Bret Lott is a writer I admire very much, and whose memoir on a life spent writing, Before We Begin, I am currently reading and thoroughly enjoying. His prose is poetic and his vivid stories are rich with meaning and anyone who loves the movies (or the “flickers” as they are called in this novel), the poetry of early and mid-century Americana, or stories based upon the complex history of a single family will find Ancient Highway a must read.
Leif Enger, Wallace Stegner, Alice Munro
DESCRIPTION: “From the bestselling author of Jewel and The Difference Between Women and Men comes a haunting novel of home, family, and the pursuit of lost dreams. Ancient Highway brilliantly weaves together the hopes and regrets of three characters from three generations as they reconcile who they are and who they might have been.In 1925, a fourteen-year-old boy leaves his family’s farm and hops a boxcar in a dusty Texas field, heading for Hollywood and a life in the “flickers.”In 1947, a ten-year-old girl aches for a real home with a real family in a wide-open space, far from the crowded Los Angeles streets where her handsome cowboy father chases stardom and her mother holds a secret.In 1980, a young man just out of the Navy visits his elderly yet colorful grandparents in Los Angeles, eager to uncover his family’s silent history.For the Holmeses, a longing for something else–another place, a second chance–seems to run in the family DNA. From Earl’s journey west toward Hollywood glory, to his daughter Joan’s wish for a normal existence away from the bright lights, to his grandson Brad’s yearning for truth, this deep-rooted desire sustains them, no matter how much the goal eludes them. But ultimately, in each generation, a family crisis forces a turning away from the horizon and the acceptance of a reality that is by turns harsh and healing.Inspired by stories of his own family, Bret Lott beautifully renders the lives of ordinary people with extraordinary faith in a mesmerizing and finely wrought tale of love and letting go.”
EXCERPT (via Random House):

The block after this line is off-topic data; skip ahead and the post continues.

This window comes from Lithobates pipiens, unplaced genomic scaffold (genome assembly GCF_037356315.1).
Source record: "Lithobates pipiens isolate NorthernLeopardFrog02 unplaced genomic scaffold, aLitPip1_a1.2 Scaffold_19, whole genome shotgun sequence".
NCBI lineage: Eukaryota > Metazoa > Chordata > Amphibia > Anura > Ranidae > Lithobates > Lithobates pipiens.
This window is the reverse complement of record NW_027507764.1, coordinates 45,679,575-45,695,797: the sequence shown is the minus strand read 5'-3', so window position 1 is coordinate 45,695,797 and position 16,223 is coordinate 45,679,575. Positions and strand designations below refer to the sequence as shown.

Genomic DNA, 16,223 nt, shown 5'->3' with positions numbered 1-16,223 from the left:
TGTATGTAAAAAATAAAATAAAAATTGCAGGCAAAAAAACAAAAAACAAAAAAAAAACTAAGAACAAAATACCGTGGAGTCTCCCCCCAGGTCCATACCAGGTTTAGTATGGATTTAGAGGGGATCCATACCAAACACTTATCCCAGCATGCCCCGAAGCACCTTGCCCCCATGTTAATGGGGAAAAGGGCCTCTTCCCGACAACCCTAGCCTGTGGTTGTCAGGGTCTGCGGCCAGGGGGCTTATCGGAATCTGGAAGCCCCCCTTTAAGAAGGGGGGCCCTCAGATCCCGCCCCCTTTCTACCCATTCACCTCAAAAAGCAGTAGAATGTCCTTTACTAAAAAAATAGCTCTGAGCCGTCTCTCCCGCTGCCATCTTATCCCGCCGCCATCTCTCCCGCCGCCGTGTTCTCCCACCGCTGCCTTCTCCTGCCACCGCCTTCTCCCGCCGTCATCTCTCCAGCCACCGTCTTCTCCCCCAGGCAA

He’d heard it already, the cold and steady promise way off, building and building but still way off, not yet even to the trestle over Rogers Creek. But coming.
He pulled closed the door off the kitchen quiet as he could, his hand on the knob and twisting it so as to ease the latch with no noise at all, and it seemed a kind of good luck sign to him, that no-sound to help him on his way.
He had his good clothes in the pillowcase, the white shirt and stiff denim dungarees and the yellow tie he’d taken from Frank’s things the day after he passed, and though he’d never worn the tie, only kept it like a secret fact out of Frank’s life that no one else would ever know, he was sure he’d look good in it when he went for his first screen test.
That’s what they called them, he’d seen in the magazines he’d read. A screen test, and his blood quickened at the thought of that, a test to see if you could be on the screen. A test he was certain he would pass, knew he would pass.
He had a few copies of the magazines in the pillowcase, too—two Photoplays, one Motion Picture—he’d somehow managed to keep as secret as Frank’s tie, and there were sandwiches in there, wrapped in wax paper and made not but a minute ago. He’d tiptoed his way to the kitchen in the dark, sliced off thick hanks of bread on the butcher block, then found in the icebox a couple leftover slices of ham, slathered the bread with butter from the crock inside the icebox too, then got the wax paper from the drawer beside the stove. And he had two dollars in his pocket, maybe enough for whatever other food he’d need for the three or four days he figured it would take to get to California.
He was ready.
He was going.
ABOUT THE AUTHOR:
Bret Lott is the author of twelve books, most recently the novel Ancient Highway, (Random House 2008); other books include the story collection The Difference Between Women and Men, the nonfiction book Before We Get Started: A Practical Memoir of the Writer’s Life, and the bestselling novels Jewel, an Oprah Book Club pick, and A Song I Knew by Heart. His work has appeared in, among other places, The Yale Review, The New York Times, The Georgia Review and in dozens of anthologies. Born in Los Angeles, he received his BA in English from Cal State Long Beach in 1981, and his MFA in fiction from the University of Massachusetts, Amherst, in 1984, where he studied under James Baldwin. From 1986 to 2004 he was writer-in-residence and professor of English at The College of Charleston, leaving to take the position of editor and director of the journal The Southern Review at Louisiana State University. Three years later, in the fall of 2007, he returned to The College of Charleston and the job he most loves: teaching. His honors include having been named Fulbright Senior American Scholar and writer-in-residence to Bar-Ilan University in Tel Aviv, Israel; having spoken on Flannery O’Connor at The White House; and being appointed a member of the National Council on the Arts. He and his wife, Melanie, and live in Hanahan, South Carolina.